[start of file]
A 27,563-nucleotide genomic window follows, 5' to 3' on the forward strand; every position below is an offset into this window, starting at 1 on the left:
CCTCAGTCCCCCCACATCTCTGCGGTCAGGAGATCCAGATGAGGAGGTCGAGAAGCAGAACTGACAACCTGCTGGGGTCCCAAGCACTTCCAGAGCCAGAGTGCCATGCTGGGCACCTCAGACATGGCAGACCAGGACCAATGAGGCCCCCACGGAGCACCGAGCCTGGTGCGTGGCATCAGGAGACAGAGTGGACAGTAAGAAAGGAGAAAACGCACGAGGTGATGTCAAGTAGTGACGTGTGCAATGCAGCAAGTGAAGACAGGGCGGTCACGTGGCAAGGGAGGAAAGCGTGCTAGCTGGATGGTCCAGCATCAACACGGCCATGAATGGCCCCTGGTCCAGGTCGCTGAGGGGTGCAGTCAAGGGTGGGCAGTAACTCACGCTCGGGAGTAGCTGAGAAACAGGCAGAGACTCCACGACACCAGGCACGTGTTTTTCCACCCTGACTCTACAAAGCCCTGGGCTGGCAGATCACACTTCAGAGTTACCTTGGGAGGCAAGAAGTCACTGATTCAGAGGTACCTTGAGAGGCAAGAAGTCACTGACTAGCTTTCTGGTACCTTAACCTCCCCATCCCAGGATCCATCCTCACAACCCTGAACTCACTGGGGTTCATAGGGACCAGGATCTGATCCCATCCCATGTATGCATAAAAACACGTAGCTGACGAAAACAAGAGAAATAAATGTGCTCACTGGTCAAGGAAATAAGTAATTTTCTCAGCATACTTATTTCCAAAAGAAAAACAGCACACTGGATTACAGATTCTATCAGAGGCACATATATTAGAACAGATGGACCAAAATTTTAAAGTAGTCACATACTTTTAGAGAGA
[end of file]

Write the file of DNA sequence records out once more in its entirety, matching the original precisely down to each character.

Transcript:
A 27,563-nucleotide genomic window follows, 5' to 3' on the forward strand; every position below is an offset into this window, starting at 1 on the left:
CCTCAGTCCCCCCACATCTCTGCGGTCAGGAGATCCAGATGAGGAGGTCGAGAAGCAGAACTGACAACCTGCTGGGGTCCCAAGCACTTCCAGAGCCAGAGTGCCATGCTGGGCACCTCAGACATGGCAGACCAGGACCAATGAGGCCCCCACGGAGCACCGAGCCTGGTGCGTGGCATCAGGAGACAGAGTGGACAGTAAGAAAGGAGAAAACGCACGAGGTGATGTCAAGTAGTGACGTGTGCAATGCAGCAAGTGAAGACAGGGCGGTCACGTGGCAAGGGAGGAAAGCGTGCTAGCTGGATGGTCCAGCATCAACACGGCCATGAATGGCCCCTGGTCCAGGTCGCTGAGGGGTGCAGTCAAGGGTGGGCAGTAACTCACGCTCGGGAGTAGCTGAGAAACAGGCAGAGACTCCACGACACCAGGCACGTGTTTTTCCACCCTGACTCTACAAAGCCCTGGGCTGGCAGATCACACTTCAGAGTTACCTTGGGAGGCAAGAAGTCACTGATTCAGAGGTACCTTGAGAGGCAAGAAGTCACTGACTAGCTTTCTGGTACCTTAACCTCCCCATCCCAGGATCCATCCTCACAACCCTGAACTCACTGGGGTTCATAGGGACCAGGATCTGATCCCATCCCATGTATGCATAAAAACACGTAGCTGACGAAAACAAGAGAAATAAATGTGCTCACTGGTCAAGGAAATAAGTAATTTTCTCAGCATACTTATTTCCAAAAGAAAAACAGCACACTGGATTACAGATTCTATCAGAGGCACATATATTAGAACAGATGGACCAAAATTTTAAAGTAGTCACATACTTTTAGAGAGA